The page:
Out of Mind, Out of Sight

I have super conflicting feelings over this episode.  I want to hate it, because I feel like it really mishandles and just flat-out doesn’t use a lot of the show’s best assets, but on the other hand, it also really expands on Cordelia and gives her depth and emotion that sets us up for her role in season two.

For one thing, we get to see Cordelia being smart again–her interactions in class might be a shallow interpretation of Merchant of Venice, but they’re still a valid interpretation, and she can back herself up.  She’s also not wrong about Shylock being more concerned with vengeance than with justice.  Cordelia also ruminates on being alone in a crowd, and reveals to Buffy that she often feels lonely, but she works to keep her popular status because at least then she’s always got people around her, even if they don’t understand her.  I’m underselling it, here, but her development in this episode is really well played.

We also get some fun interaction between Angel and Giles, which is great, but also feels like a missed opportunity, because after the events of S2 Giles never really trusts Angel again, and the way they interact in this episode is just so great.  Angel also establishes that he can do things the humans can’t because he’s a vampire.  He doesn’t have to breathe, he can only be killed by a few specific things, so he can do things for them like walking into a basement full of gas fumes and turn off the valve with his superhuman strength.

The problem, though, is that all of this is B-story, or even C-story.  The main story this episode is about Buffy finding and trying to stop the invisible girl who is terrorizing the school because Cordelia never paid attention to her.

So, now we get to the things I dislike about this episode.  First off, the only motivation we’re given for Marcy Ross’ vengeance kick is that Cordelia was never nice to her, and this one time she didn’t get called on in class.  I’m guessing the implication is supposed to be that it wasn’t just Cordelia who didn’t pay attention to her, and that’s backed up later when they’re discussing her yearbook with Giles, but the evidence I get from this episode is that Marcy deliberately tries to make friends with the popular crowd despite knowing that they don’t like her and aren’t going to pay attention to her.  She also get super pissed that her English teacher won’t call on her in class but calls on other people sitting around her.  And because of that she runs around the school playing her flute, pushing people down stairs and beating them over the head with baseball bats?  For that I crawled into my closet and cried for a couple hours, then got over myself.  I grant you, I have always been fairly even-keeled, but I struggled with depression and anxiety for most of my life and I never went on a rampage.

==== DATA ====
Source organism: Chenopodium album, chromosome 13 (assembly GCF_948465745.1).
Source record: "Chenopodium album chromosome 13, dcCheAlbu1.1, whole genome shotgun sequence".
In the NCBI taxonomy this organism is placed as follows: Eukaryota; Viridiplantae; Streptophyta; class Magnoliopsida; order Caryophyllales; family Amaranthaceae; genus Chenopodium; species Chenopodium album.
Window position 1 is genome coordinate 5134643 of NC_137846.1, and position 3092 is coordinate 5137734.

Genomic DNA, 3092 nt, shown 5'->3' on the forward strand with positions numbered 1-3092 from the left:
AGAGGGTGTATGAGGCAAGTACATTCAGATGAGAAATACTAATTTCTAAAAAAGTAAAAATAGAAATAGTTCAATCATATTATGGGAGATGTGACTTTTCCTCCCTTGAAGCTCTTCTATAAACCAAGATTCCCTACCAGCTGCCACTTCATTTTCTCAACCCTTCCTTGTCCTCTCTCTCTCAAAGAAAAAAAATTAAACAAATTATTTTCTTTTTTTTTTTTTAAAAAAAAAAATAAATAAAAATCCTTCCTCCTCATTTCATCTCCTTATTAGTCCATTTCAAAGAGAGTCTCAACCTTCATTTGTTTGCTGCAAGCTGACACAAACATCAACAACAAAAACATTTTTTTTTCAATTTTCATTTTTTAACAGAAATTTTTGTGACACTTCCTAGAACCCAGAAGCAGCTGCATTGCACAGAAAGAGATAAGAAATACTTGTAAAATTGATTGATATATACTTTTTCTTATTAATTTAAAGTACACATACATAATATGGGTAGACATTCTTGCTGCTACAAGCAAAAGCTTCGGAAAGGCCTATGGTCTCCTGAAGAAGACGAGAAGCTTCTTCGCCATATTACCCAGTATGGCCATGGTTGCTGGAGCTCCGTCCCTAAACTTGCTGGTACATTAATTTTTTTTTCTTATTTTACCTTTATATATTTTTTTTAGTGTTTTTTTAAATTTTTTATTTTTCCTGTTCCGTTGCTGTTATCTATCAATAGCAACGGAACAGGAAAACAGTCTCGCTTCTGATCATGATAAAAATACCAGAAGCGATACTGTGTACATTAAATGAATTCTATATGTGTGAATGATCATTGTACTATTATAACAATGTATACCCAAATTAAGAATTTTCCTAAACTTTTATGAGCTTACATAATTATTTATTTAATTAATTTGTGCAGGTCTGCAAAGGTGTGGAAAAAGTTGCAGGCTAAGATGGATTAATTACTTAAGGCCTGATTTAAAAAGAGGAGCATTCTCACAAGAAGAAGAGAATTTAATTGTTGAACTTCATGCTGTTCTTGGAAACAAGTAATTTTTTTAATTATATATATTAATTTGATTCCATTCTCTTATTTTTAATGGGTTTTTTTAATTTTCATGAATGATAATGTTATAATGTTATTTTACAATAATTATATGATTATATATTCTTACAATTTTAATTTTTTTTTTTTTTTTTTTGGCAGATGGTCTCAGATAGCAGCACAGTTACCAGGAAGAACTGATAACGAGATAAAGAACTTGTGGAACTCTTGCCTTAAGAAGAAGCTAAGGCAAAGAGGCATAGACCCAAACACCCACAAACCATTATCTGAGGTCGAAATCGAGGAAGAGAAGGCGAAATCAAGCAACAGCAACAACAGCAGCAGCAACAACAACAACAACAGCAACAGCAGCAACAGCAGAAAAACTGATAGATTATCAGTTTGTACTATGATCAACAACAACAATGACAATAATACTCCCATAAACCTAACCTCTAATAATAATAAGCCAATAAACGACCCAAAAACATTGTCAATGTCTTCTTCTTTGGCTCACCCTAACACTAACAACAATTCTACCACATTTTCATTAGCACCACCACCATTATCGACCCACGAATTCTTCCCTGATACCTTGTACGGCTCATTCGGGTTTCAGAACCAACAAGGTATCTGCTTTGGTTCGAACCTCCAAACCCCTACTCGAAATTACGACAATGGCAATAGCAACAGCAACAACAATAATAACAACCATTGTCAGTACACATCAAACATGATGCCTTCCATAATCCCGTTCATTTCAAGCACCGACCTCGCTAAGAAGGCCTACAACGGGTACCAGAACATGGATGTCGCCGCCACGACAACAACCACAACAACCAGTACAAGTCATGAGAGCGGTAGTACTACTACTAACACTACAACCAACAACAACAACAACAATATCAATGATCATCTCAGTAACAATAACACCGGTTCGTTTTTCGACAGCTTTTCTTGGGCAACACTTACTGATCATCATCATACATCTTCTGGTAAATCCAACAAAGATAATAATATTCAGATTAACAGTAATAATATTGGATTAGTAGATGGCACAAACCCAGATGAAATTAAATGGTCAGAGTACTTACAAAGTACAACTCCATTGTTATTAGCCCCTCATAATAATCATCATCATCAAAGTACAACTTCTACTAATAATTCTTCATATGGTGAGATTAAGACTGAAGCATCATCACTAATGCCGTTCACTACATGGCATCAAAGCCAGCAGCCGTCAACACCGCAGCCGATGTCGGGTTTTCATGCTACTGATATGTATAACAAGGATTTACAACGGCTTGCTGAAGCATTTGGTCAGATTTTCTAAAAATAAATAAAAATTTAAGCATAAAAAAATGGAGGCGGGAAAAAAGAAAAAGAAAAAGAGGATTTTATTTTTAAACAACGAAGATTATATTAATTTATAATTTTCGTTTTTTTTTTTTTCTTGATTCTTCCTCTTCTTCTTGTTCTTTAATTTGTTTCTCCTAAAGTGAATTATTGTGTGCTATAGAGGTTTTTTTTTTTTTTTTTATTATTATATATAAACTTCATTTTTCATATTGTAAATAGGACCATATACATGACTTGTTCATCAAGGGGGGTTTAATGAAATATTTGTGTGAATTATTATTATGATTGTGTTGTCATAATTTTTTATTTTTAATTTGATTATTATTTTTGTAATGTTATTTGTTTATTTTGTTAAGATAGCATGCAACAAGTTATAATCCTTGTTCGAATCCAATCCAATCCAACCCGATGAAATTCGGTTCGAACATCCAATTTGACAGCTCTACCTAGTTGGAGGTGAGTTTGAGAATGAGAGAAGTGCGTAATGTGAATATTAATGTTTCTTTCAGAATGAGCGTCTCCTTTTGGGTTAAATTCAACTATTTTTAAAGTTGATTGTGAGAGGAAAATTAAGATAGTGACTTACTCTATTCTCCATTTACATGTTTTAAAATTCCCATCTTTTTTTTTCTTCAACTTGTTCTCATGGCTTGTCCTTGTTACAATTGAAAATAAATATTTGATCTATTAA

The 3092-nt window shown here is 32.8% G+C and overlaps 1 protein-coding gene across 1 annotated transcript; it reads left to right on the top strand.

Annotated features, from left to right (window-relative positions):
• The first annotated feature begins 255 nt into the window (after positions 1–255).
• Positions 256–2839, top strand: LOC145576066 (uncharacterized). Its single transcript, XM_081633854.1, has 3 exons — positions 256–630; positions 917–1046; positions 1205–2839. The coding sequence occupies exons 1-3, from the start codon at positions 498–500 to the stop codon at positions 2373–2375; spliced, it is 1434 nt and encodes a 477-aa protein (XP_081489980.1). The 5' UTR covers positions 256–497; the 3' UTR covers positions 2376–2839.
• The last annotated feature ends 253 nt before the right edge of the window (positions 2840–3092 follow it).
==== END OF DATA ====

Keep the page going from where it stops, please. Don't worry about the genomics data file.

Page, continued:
My problem with Marcy is that despite logic dictating that she take a different tack, Marcy keeps trying to insert herself into Cordelia’s life.  Marcy fixates on Cordelia in a way that isn’t necessarily unrealistic, but that we just haven’t been given enough back story and information to fully buy into.  Maybe for people who have different experiences as the girl no one notices this episode resonates differently.  My case was probably also helped by the fact that I went to a tiny private high school, not to public school.  But for my money, Marcy just didn’t try.  She didn’t try to be seen because she only wanted to be seen by one person–Cordelia.  She wanted to be popular, not to have friends.  She wanted to be noticed as someone to look up to, not noticed as someone who is loved.  Her eventual fixation on Cordelia’s face makes sense in that context, because that’s what people notice about Cordy, isn’t it?  How pretty she is?  But I still just don’t buy it.  If I turned invisible I would instantly be trying to find a way to get back.  I don’t want to be forever unnoticed, and I don’t want to mope around for months planning my revenge.

But again, this could just be my own background meaning that I don’t buy it because I don’t experience life that way.  I had hobbies other than hating the popular girls at school and playing depressing music on my flute.  I had books and I had Broadway musicals, and probably most importantly, I had friends.  Actual friends, not people who ignored me while I tried to talk to them.  Sure for a while I only had one or two friends, but I still had them.

I think I’m going to have to write this one off to first-season syndrome and move on.

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